Nor did it preclude the formation of units for the protection of villages, farms, or neighborhoods by private individuals.

After the Militia Acts, "Volunteer Militias" were filled out by persons who were not enrolled in the State Militias after the quotas established by the State had been met, or men who were disqualified for service as heads of households, sole surviving sons, or other criteria established by the State that further refined the Federal governments requirements for service---or 83 year old blind men---at the discretion of the guy who bought the uniforms and the beer at the annual picnic. The last time such a unit was contemplated was when Teddy Roosevelt offered to form and fund two Infantry Divisions for service in WW1, which he would command, but was turned down because Woodrow Wilson really didn't want the Republican former President to become a hero in yet another war and run against him in 1920.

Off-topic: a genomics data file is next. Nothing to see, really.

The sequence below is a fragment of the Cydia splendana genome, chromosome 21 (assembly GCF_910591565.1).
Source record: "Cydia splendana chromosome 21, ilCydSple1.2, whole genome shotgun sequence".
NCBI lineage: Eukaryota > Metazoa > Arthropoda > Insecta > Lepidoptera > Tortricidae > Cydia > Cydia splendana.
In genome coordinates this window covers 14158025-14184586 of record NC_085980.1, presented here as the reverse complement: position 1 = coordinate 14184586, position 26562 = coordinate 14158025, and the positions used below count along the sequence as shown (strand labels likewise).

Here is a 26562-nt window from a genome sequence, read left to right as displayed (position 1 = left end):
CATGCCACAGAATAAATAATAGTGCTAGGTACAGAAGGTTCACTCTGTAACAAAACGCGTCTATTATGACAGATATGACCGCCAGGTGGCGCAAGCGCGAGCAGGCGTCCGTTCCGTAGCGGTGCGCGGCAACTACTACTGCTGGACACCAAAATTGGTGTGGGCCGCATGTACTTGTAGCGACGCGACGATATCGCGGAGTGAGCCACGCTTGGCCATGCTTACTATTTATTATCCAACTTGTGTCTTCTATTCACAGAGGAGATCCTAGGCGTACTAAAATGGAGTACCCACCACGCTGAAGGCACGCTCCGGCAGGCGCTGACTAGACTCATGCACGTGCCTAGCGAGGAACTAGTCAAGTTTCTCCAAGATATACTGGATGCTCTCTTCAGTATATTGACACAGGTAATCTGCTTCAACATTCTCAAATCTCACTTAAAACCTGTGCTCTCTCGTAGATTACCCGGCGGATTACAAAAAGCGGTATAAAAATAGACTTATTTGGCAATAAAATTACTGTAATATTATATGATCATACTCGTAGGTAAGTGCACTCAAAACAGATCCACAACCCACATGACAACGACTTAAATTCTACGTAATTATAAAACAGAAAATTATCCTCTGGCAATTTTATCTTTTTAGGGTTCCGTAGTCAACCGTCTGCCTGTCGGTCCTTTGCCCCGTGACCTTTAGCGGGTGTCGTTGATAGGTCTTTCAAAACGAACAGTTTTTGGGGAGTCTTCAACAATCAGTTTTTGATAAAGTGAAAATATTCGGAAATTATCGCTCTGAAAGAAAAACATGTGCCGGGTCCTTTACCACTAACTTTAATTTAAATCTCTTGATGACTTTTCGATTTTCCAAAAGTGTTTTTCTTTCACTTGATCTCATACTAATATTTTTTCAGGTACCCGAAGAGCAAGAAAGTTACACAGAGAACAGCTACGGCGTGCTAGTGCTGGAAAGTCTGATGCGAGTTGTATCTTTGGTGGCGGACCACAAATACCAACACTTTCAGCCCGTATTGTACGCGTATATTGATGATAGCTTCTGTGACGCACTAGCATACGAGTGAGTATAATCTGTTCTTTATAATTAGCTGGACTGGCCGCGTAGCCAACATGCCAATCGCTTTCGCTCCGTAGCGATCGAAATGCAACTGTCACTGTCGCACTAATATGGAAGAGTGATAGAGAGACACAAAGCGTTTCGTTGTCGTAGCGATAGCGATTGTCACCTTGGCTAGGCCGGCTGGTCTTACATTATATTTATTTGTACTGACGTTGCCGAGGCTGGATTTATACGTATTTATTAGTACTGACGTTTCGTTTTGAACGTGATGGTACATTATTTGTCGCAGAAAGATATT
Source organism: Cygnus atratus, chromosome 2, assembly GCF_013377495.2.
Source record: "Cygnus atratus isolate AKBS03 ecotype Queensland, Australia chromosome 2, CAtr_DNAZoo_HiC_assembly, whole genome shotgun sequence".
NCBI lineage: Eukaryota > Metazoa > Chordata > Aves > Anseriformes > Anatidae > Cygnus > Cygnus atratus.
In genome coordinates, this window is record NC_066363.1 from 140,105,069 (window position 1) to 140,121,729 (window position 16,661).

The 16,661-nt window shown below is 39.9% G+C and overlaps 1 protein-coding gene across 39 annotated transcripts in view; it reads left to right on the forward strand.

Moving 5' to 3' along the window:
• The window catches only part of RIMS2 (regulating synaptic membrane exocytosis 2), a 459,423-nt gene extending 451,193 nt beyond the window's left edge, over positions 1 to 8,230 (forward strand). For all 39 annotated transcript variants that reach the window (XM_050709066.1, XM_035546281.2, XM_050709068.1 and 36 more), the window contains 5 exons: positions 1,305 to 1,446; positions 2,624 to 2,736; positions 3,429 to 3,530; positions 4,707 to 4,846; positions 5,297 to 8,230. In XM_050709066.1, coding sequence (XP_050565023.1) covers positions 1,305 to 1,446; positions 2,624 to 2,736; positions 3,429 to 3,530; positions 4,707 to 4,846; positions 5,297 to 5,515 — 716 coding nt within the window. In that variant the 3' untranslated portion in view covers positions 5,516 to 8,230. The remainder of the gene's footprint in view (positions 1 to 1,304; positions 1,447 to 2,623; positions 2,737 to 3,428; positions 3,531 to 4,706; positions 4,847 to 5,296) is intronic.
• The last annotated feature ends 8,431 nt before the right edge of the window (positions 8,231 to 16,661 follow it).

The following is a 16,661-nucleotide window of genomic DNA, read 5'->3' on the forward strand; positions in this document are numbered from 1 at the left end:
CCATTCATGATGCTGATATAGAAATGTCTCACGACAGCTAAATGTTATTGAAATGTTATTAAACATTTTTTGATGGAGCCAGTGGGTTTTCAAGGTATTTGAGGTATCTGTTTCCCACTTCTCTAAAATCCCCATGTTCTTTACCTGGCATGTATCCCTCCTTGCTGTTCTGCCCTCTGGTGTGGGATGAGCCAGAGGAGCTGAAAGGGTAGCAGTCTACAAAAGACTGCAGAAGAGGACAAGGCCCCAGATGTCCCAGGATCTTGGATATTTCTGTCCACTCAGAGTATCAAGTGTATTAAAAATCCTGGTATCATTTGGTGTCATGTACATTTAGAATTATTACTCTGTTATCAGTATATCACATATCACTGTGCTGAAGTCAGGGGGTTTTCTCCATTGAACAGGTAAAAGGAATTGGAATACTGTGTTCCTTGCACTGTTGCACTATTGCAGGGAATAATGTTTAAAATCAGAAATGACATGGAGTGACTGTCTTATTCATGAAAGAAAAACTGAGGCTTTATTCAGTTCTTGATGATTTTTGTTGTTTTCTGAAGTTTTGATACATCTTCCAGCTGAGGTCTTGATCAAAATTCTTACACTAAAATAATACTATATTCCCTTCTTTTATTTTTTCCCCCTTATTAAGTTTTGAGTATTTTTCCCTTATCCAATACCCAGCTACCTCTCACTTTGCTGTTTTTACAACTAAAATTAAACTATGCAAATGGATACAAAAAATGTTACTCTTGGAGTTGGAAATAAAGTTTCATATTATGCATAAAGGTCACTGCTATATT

"Regulated", in the military sense of the time, meant that the militia---all able bodied men---was familiar with his weapon and how to use it in accordance with the military practices of the time. As noted above, this could mean membership in a Volunteer Militia, or a veteran of previous service, or any number of ways an individual could become familiar with the how a soldier loaded and fired his weapon and what gear he needed to buy to do it. Private printings of books of instructions were available for purchase by individuals (or the State), but nothing was codified into law, it just meant, first you do this, then you do that, then you do this thing, then you point your weapon and squeeze the trigger when everybody else does.